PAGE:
Awake thousands of feet in the air, somewhere over Siberia.
I'm mid-way through a long journey back home from the far east of Russia, where I've been working for The Independent.
I've spent six days reporting on a new project to extract huge gas and oil reserves off Sakhalin Island that threaten to wipe out one of the world's rarest whales. There are only around 120 western North Pacific grey whales left on the planet, but their feeding ground lies directly above oil and gas fields that some of the biggest companies in the world — including Shell — are determined to exploit. A small patch of water off Sakhalin has become a battleground between environmentalists, determined to save these whales from extinction, and oil men equally determined to push ahead with what one of them calls "the mother of all projects".
What's more, what happens here is expected to set precedents for other gas and oil projects in other wilderness areas — Shell is known to be looking at other projects in the Arctic region, including the Barents, Beaufort and Berings Seas, where it will face similar difficulties to the Sakhalin project, in terms of ice conditions, endangered wildlife and unhappy locals.
For the last three days, I've been in an unbelievably remote camp — the nearest village is 50km away — run by the International Fund for Animal Welfare at Piltun Lagoon, where I've watched both the whales feeding and some of the largest ships in the world working on the construction project.
The journey home crosses 10 time zones, and involves six hours by truck, 15 hours by train and about 14 hours' flying.
Baffled by the in-flight entertainment — a gothic Russian musical, as far as I can make out — I try to go back to sleep.
Get home at 2.30am — more than 50 hours after I left Piltun — and manage four hours sleep before I'm wide awake. I've got stories to file for BBC Wildlife magazine and an oil industry website based in the US, so I get up and start work. As 400 emails arrive, I promise to get a better spam filter.
One of the benefits of freelancing is the variety of work I get to do, and in the afternoon I go from the expanses of Sakhalin Island to the confines of a prison cell. I've been looking into the death in custody of a police and prison informant — one of those stories that takes months to put together — and have just been promised access to thousands more pages of paperwork from his solicitors and the Prison Service. There are already masses of documents to read through, so I settle down to that. A friend rings to say that his producer is interested in talking to me about this, so we agree to talk next week. I call the prisoner's family and have a long chat with his mother to find out what's happened while I've been away.
My feature about Sakhalin has been published in The Independent this morning and been given a good showing: five pages in features. A couple of people call to say that they've seen it. I thought I'd avoided jetlag, but it's finally hit me today, so I dose myself up on coffee.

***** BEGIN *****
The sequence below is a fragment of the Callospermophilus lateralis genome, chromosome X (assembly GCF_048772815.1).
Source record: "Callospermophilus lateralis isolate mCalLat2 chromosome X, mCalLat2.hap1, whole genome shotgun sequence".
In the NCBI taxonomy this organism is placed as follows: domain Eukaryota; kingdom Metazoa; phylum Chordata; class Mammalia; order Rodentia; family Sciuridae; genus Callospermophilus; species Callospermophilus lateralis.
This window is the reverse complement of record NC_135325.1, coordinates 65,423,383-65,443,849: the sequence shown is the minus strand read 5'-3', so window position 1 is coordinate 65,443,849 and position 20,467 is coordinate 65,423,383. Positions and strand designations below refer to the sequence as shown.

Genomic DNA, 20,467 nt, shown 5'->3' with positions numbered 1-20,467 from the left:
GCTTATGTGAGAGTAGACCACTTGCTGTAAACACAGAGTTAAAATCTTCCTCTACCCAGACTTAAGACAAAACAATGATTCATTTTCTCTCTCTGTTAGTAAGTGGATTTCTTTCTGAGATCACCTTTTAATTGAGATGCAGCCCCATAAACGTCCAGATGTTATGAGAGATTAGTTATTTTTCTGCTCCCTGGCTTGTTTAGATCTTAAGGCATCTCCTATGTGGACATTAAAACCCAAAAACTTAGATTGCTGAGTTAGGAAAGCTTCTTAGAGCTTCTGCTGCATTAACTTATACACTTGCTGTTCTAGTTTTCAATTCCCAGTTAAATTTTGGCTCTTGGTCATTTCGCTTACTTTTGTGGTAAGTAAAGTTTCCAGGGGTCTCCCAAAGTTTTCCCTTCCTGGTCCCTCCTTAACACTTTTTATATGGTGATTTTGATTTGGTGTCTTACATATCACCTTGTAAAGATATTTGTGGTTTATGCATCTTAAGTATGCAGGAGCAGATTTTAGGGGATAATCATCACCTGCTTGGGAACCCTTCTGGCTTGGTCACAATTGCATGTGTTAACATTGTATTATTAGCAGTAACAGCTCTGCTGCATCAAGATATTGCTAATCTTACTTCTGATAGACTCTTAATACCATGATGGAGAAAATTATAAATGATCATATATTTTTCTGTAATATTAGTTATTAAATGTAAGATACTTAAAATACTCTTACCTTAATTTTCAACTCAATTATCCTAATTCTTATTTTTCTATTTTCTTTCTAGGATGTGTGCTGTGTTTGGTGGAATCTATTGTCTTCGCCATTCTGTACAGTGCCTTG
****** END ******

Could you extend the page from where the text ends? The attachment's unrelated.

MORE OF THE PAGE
The editor of an Environment Agency magazine calls and commissions me to write a feature at short notice. I put in some calls, but get answerphones. I've got till Friday to do it, so no great worries.
I get round to reading several responses to Freedom of Information Act requests that arrived while I had been away.
Some of my best stories this year have come through the FoIA, so it's well worth the effort, but it can be excruciatingly slow.
Downing Street is (not unsurprisingly) refusing to release letters between Tony Blair and Prince Charles, while the Foreign Office says it needs more time to consider my request for files about a former British army officer accused of human rights abuses in Bahrain. The Prison Service — which, in my experience, will do almost anything to avoid releasing information — says it needs yet more time to work on a request that I submitted in January. Worse, the MoD says it will update me at the end of August about a request I made last September.
At lunchtime, I give in to jetlag and stop for the day.
Over the last couple of years, I've done a lot of work for MediaWise, a media ethics organisation based at the University of the West of England in Bristol. The director, Mike Jempson, is going to be out of the country for a couple of weeks and rings me to let me know about a couple of things he'd like me to keep an eye on. MediaWise runs a confidential helpline for people who have complaints about the media. While Mike is away, I'm one of the people who will deal with callers, so he briefs me about a couple of cases. It's interesting work that ranges from helping people with serious grievances, to persuading others that the article they want to complain about was entirely justified and appropriate.
I crack on the with the Environment Agency feature for the rest of the day.
Wake up to emails about an oil spill on Sakhalin. Exxon Mobil says a faulty meter may have caused 60 barrels to leak out of a pipeline. Some interesting documents about the financing of Shell's Sakhalin project have also arrived from Russia this morning, so I get to work on them. They describe how local people were promised huge economic benefits from the project, but will now receive next to nothing. The British Government and the European Bank for Reconstruction and Development are considering providing loans for the project, so it's got to be worth looking into.
Go back to the death in custody case after lunch. Only 500 more pages to get through…